He really didn’t understand the game at the time and felt there were ways to improve it, taking inspiration from RPGs of yore like Baldur’s Gate 2.

“I was like, ‘no, I’m going make this a better game and I’m going put in quests and I’m going put in storyline and I’m going put in progression. And we tried, we tried Yoville jobs, a feature where you could stat up with RPG trimmings as well as other features. All of them bombed one after the other. I was really frustrated. I felt I was trying to make the game better but people did not like it.”

Epiphany hit an upset Ramachandran days later while he was testing one of the game’s monthly themes. These were regular drops of content featuring new cosmetic gear for players to customise their spaces with like furniture, clothing lines, and pets.

“So there was this rain forest theme, and I got a rain forest tree house and I started decorating and suddenly I started having fun decorating it,” he says. “Before I knew it I was thinking about where I was putting chairs and rugs. My first impulse was to call my wife and my son to ask them to check it out. Then I realised wait, this is what this game is about. At that moment it clicked. This game is about decoration. This is about things looking cool. Not about mechanics.”

This resulted in Zynga India shipping a series of features that he describes as “all gangbusters”. Some of which are present in a host of major chat apps today.

“We shipped a feature in which you could have moods to your speech bubbles,” he says. “So if you’re angry the speech bubble will be fiery or if you’re saying something lovey dovey the speech bubble will be all hearts.”

This was followed up by emotes that let players dance or wave as well as multiplayer gestures allowing two players to hug, high five, or kiss.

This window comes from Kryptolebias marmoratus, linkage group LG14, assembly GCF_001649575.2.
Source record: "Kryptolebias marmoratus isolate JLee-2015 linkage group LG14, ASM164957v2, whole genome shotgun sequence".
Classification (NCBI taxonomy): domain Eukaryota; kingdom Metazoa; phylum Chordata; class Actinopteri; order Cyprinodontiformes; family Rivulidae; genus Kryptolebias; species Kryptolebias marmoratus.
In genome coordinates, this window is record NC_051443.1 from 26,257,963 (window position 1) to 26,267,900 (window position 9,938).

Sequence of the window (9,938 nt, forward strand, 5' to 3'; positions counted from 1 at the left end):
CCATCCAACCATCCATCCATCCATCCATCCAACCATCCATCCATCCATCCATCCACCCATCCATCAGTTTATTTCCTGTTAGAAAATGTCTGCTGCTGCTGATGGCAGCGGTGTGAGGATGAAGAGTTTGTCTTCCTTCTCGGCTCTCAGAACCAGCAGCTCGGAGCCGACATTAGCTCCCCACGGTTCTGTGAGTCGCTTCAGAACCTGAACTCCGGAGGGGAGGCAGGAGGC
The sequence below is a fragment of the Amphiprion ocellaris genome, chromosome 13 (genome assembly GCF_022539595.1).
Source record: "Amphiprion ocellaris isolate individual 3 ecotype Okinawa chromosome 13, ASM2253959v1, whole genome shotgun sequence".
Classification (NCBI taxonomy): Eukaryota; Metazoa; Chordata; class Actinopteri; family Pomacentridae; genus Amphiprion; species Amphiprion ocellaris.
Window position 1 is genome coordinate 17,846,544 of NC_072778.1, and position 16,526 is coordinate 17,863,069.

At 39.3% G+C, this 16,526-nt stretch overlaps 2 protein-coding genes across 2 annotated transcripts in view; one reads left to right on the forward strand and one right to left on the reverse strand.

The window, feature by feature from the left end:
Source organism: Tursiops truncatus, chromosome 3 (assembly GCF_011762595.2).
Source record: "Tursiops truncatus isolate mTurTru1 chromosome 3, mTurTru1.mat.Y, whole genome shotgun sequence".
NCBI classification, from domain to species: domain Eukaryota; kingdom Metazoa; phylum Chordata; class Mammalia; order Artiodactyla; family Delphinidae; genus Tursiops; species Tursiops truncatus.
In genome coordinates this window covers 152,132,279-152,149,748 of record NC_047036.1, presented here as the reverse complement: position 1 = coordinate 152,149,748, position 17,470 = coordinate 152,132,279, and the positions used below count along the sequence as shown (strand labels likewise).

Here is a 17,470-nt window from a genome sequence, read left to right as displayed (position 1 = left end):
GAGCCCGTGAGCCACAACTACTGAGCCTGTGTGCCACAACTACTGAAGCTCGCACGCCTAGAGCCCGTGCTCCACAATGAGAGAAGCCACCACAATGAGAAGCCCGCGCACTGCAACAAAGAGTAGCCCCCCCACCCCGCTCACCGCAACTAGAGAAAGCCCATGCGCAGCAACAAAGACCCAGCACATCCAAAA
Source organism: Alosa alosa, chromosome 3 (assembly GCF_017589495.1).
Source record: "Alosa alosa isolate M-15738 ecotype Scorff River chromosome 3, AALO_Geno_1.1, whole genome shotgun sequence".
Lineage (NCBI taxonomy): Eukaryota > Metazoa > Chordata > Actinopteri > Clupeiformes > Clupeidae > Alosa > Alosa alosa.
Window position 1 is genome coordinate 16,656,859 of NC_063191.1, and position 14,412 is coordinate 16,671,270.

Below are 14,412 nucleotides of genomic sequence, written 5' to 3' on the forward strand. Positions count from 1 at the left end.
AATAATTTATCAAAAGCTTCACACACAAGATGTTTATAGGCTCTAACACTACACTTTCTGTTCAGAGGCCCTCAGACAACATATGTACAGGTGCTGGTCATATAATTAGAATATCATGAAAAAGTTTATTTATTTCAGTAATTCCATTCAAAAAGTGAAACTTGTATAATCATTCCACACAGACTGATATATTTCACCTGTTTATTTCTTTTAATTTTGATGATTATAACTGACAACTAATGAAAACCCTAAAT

“YoVille taught me that once you start listening to your player and empathising with your player and ship features which they care about, not what you want to build, you’re going to be successful,” he says.

Interestingly, all the games that Zynga India took over from the US team were those waning in popularity. Although Ramachandran never saw this as a deterrent.

“The people who remain are actually hardcore players who really love the game,” he says. “They would be very vocal about
whether they like or whether they dislike a new feature and listening to player voices came from them.”

Nonetheless, it would not be long before Zynga India and Ramachandran found themselves working on a game it could call its own.

How Zynga India shipped Zynga’s first game that wasn’t developed in the US

YoVille’s success afforded Zynga India new opportunities. It worked on an expansion to Hidden Chronicles, a hidden object game for Facebook, called Search for the Seven Sons which was well received. This was followed up by a brand new game called Hidden Shadows, it was the first title for Zynga to be shipped by a studio outside of the US. To call it a big deal would be an understatement.

Zynga San Francisco had a hidden object game that was going nowhere and on the verge of being cancelled. The India team volunteered to take it on and see it to completion. While doubts arose on their ability the then creative director of Zynga’s San Francisco studio Cara Ely vouched for them.

“Cara was backing us heavily because she wanted to see the game made,” he says. “She was convinced we had the chops to do it.”

In addition to this, its efforts on YoVille and Hidden Chronicles earned them the confidence of Zynga’s leadership.

“We had shown that we know how to make things from scratch and hence full credit to those leadership of Zynga India at the time. Zynga San Francisco to be fair decided that it’s worth taking that bet. Shaan [Kadavil], Steven [Lurie], and Deepthi [Menon], all those people really had the vision to push and fight for it. The leadership trusted us. Hence [Zynga] San Francisco trusted them.”

Thus Hidden Shadows was born. It was a hidden object game that had players diving into a supernatural crime story and allowed for cooperative play. It hit Facebook on June 27, 2013.

The timing could not have been worse. It released when Zynga was pivoting to mobile following changes to Facebook’s algorithm. A deluge of user complaints due to spammy notifications on Facebook from players to non-players asking for help coupled with a shift in Facebook’s own policies led some to opine the end was near for the company.